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Julia Holter and the magic of indeterminacy

Andrei Cucu

Julia Holter is one big enigma wrapped in a riddle. The 30 year old Californian debuted in 2011 with one of the most inexplicably enticing albums mixing ambient and pop music, based on Euripidies plays, riddled with ancient imagery, straight jazz snippets, and her ever-lulling voice. Her debut album had a very lo-fi feel, which doesn’t necessarily come off as an aesthetic choice, but the incredibly intricate songwriting and surprising orchestration showed the classically trained Holter’s prowess. The album is filled with small soundscapes and concrete sounds but they all add up to one giant labyrinth of confusion. Each lead you might get from the songs are somehow misleading, will in part be undermined, or simply steered into a completely different direction in the next piece. The Falling Age’s droning strings and slowly moving surfaces turn into the minimalist, Laurie Anderson tinged Goddess Eyes, then jumping into the quasi-religious Interlude and turning into the concrete ambiance based Celebration, which is more of a space than an actual song for the first half. It all might sound random, but Holter has the necessary compositional chops to pull such a stretch off with grace. Even if plagued by a quite limited production, Tragedy surprises by sheer force of imagination.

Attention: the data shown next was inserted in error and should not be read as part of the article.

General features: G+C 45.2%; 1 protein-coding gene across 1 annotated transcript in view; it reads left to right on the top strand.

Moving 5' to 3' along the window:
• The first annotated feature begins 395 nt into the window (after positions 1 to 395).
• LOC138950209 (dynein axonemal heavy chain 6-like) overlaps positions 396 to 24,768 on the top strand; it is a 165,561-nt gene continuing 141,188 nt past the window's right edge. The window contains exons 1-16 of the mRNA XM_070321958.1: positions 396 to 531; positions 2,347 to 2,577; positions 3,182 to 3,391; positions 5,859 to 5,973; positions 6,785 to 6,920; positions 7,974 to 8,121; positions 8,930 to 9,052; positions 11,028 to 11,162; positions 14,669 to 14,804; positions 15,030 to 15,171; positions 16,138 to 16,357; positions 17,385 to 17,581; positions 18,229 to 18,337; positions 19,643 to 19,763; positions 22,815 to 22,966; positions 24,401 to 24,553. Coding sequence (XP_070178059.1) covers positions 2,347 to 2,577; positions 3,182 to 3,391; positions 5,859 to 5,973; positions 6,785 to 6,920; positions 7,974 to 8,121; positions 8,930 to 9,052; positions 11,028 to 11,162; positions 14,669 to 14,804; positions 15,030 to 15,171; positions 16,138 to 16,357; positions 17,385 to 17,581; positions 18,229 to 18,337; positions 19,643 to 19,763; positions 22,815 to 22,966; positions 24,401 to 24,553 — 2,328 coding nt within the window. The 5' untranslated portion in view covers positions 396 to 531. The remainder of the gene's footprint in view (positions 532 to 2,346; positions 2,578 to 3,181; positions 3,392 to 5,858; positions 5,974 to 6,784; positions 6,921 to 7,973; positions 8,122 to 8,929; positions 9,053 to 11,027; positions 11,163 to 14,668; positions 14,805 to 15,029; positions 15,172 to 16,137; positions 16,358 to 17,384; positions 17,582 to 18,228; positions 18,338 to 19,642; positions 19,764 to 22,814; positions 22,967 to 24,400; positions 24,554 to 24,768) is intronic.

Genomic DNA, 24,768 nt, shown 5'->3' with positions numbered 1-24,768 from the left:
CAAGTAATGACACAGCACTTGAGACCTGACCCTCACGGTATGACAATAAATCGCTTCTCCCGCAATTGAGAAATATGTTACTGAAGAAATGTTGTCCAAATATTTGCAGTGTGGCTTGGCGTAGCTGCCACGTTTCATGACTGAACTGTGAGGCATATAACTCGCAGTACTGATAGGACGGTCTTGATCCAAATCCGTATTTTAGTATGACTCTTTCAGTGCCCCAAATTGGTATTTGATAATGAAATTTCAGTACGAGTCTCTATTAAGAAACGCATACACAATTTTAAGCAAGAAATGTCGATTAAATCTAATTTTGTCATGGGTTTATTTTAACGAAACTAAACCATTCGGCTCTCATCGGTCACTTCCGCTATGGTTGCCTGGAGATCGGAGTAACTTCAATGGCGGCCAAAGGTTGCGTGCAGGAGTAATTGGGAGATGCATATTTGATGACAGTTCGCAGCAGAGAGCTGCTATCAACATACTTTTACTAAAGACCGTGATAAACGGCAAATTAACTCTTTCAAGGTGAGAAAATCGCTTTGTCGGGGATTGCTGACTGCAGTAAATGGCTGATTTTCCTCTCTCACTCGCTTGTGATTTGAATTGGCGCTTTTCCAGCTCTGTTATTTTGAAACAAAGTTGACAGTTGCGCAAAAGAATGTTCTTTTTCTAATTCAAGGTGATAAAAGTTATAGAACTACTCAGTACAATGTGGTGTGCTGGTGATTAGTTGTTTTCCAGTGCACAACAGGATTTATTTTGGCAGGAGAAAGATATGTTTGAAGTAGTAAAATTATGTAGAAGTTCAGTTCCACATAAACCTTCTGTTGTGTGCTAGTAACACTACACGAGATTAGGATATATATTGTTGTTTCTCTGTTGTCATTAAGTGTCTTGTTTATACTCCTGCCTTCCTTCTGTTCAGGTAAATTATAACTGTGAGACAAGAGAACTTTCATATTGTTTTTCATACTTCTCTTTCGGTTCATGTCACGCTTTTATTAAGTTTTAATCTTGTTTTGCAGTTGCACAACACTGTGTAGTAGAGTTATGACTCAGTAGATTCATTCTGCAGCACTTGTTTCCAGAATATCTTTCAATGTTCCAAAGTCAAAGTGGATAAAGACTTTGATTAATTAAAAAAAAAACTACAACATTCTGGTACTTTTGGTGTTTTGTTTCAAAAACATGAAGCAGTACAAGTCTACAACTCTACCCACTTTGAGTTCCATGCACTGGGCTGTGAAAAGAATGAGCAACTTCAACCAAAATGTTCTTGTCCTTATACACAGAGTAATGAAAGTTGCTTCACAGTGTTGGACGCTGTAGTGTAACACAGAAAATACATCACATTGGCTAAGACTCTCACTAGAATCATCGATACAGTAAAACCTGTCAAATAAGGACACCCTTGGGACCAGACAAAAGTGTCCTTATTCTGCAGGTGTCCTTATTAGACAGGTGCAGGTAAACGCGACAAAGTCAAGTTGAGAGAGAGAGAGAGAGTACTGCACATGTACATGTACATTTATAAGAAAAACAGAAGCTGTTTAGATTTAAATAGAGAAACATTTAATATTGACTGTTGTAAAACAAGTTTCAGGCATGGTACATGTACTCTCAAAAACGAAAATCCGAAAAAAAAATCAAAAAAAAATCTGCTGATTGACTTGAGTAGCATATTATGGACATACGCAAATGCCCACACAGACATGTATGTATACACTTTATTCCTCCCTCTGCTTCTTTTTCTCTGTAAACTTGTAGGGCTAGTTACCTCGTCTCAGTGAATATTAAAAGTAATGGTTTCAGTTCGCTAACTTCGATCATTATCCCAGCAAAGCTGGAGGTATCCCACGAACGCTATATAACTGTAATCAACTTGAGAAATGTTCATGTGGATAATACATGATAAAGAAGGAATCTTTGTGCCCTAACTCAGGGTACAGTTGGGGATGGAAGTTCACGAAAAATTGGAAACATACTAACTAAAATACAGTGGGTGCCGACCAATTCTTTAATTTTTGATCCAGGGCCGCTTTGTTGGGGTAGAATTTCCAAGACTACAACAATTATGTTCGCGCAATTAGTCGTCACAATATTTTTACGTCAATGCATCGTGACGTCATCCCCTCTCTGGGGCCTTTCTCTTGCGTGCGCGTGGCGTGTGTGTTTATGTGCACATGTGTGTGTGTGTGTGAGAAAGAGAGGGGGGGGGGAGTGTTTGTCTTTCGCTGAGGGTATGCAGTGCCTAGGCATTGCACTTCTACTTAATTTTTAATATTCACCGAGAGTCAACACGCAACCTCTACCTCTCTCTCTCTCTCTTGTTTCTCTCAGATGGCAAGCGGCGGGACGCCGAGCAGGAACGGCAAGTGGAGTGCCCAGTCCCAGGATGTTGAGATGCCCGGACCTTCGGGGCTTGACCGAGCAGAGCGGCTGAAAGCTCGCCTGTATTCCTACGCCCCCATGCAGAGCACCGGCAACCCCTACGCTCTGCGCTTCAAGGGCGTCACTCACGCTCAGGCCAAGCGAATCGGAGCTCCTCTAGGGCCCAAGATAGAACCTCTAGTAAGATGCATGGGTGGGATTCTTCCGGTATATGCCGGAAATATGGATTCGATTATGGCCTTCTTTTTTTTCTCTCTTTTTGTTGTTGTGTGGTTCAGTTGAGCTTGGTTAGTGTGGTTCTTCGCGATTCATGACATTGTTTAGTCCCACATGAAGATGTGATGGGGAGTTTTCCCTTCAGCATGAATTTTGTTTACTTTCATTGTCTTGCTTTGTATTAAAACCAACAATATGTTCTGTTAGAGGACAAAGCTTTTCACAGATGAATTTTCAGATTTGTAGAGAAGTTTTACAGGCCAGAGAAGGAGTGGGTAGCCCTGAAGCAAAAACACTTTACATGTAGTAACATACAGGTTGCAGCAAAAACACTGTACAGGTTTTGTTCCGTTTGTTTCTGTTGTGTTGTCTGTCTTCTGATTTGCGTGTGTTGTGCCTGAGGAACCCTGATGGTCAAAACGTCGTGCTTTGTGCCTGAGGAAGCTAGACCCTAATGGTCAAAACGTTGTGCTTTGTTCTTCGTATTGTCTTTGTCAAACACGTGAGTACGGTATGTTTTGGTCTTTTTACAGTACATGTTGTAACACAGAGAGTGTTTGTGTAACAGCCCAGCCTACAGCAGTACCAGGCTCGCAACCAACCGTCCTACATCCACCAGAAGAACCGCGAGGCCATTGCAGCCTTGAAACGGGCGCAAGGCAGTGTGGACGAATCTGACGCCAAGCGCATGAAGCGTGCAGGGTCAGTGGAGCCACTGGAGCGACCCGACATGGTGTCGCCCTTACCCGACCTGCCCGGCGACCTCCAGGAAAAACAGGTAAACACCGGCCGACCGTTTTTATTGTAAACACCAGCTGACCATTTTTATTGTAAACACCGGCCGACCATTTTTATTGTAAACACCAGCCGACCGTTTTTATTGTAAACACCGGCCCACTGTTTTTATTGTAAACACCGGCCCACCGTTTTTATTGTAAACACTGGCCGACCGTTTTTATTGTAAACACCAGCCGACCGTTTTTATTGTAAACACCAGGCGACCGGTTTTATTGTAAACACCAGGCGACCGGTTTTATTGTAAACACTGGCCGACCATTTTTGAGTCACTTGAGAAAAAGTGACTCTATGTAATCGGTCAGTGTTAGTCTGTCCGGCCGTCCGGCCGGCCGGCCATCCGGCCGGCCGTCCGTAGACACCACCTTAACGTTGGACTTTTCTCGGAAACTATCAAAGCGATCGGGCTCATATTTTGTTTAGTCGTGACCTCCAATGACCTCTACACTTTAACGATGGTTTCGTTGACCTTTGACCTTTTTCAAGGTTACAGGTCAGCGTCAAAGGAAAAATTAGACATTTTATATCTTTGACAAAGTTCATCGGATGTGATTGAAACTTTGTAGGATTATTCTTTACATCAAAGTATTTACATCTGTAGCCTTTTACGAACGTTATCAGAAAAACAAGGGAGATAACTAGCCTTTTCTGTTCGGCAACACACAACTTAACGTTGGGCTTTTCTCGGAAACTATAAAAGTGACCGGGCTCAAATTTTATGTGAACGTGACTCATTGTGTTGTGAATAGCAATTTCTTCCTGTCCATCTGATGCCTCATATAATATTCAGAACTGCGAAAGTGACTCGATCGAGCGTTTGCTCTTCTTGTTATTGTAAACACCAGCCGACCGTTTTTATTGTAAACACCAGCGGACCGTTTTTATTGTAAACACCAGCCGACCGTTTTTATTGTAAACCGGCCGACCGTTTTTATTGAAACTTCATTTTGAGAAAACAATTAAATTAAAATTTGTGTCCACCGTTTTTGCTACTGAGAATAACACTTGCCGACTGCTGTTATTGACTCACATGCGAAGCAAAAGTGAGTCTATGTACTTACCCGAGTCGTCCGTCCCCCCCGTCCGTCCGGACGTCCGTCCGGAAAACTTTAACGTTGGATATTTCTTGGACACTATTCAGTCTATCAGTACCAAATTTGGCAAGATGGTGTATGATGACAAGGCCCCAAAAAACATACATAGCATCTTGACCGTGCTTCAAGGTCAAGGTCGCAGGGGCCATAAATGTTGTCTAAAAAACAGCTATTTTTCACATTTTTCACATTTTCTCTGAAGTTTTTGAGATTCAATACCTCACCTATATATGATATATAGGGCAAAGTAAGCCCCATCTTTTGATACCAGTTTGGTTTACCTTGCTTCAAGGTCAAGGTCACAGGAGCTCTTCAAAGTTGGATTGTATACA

Laurie Anderson is a good starting point for her next riddle Ekstasis (Four Gardens is obviously a tribute to Anderson’s Big Science title track). Her 2012 album, like her debut, phases in and out of genres with such ease, that her trajectory actually turns into a focal point of her album. From the mainly electro-pop In the same room, which still inexplicably has a harpsichord in its center, to the ambiental Boy in the moon, and then to the vocoder based Goddess Eyes II, she takes a sort of artistic detachment to heart, the sort best embodied on Anderson’s Big Science. It’s not a disillusionment, it’s not blasé indifference, it’s a sort of ancient artist socially responsible entity coldness. It’s not that Anderson and Holter are not passionate about what they sing about, but they are very conscious of the artistic craftsmanship that goes into their work. It’s not just momentarily inspired melody flowing in and out of the ether, it’s honed skill, practiced craft and of course immeasurable talent. But where Anderson’s Big Science was very straightforward about it’s themes, Holter’s Ekstasis keeps an air of uncertainty for each song, speaking only in allusions and possible references. And yet each song comes together as a sort of short story. Still hard to wrap your head around, Ekstasis surprises in a very fascinating way, but doesn’t have the surprise effect Tragedy had before it, and a certain pattern starts to emerge, confessional, yet not personal, clearly focused on the skillful aspect of composition, clearly not heart on sleeve, cry on shoulder pop.